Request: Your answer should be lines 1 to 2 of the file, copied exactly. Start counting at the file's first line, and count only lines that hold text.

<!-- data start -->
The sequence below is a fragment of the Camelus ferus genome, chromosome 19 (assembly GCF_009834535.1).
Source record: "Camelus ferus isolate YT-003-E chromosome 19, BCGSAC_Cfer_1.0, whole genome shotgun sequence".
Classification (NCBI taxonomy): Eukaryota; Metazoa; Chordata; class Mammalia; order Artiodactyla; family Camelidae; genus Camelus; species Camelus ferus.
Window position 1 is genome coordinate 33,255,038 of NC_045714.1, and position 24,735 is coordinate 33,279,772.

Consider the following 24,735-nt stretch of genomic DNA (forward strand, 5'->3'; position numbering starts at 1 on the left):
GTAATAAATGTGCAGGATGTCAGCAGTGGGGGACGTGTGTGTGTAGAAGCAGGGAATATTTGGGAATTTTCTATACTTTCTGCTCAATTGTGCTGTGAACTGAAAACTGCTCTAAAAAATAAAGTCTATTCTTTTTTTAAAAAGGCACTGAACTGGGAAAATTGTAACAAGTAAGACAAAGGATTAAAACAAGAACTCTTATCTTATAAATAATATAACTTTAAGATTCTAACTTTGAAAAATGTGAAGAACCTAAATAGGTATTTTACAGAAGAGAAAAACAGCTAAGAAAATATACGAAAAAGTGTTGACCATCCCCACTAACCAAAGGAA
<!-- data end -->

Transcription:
The sequence below is a fragment of the Camelus ferus genome, chromosome 19 (assembly GCF_009834535.1).
Source record: "Camelus ferus isolate YT-003-E chromosome 19, BCGSAC_Cfer_1.0, whole genome shotgun sequence".